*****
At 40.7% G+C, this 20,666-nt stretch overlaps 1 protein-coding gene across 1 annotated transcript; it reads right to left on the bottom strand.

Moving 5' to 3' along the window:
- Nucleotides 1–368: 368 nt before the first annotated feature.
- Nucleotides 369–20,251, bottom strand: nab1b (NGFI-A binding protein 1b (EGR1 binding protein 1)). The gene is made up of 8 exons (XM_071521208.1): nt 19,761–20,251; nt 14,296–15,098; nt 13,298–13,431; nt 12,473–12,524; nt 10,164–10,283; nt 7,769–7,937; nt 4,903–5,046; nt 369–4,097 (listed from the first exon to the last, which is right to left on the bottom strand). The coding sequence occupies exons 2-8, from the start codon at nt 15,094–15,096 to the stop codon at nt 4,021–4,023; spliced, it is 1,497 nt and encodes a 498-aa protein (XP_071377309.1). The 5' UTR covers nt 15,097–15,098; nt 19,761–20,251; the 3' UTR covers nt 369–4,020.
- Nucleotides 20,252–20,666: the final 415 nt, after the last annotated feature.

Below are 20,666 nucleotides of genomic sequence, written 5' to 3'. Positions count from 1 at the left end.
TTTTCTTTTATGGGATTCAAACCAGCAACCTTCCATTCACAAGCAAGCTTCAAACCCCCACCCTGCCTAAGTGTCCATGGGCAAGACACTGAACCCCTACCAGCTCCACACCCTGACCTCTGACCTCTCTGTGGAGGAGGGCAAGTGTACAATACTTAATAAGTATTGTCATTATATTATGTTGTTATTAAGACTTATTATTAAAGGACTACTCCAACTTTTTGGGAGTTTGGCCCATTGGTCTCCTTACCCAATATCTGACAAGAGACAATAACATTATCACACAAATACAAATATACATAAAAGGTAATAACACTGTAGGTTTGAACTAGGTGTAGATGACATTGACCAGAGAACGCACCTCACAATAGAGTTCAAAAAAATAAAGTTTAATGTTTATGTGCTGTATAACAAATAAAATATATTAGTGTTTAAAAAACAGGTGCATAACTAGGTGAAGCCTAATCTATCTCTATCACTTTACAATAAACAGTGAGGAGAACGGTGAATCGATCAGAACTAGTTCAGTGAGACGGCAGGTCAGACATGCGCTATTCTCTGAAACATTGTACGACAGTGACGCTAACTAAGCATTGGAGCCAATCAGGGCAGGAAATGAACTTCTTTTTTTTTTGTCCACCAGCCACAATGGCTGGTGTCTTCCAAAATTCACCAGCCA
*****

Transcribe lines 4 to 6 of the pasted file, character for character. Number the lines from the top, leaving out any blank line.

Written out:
- Nucleotides 369–20,251, bottom strand: nab1b (NGFI-A binding protein 1b (EGR1 binding protein 1)). The gene is made up of 8 exons (XM_071521208.1): nt 19,761–20,251; nt 14,296–15,098; nt 13,298–13,431; nt 12,473–12,524; nt 10,164–10,283; nt 7,769–7,937; nt 4,903–5,046; nt 369–4,097 (listed from the first exon to the last, which is right to left on the bottom strand). The coding sequence occupies exons 2-8, from the start codon at nt 15,094–15,096 to the stop codon at nt 4,021–4,023; spliced, it is 1,497 nt and encodes a 498-aa protein (XP_071377309.1). The 5' UTR covers nt 15,097–15,098; nt 19,761–20,251; the 3' UTR covers nt 369–4,020.
- Nucleotides 20,252–20,666: the final 415 nt, after the last annotated feature.

Below are 20,666 nucleotides of genomic sequence, written 5' to 3'. Positions count from 1 at the left end.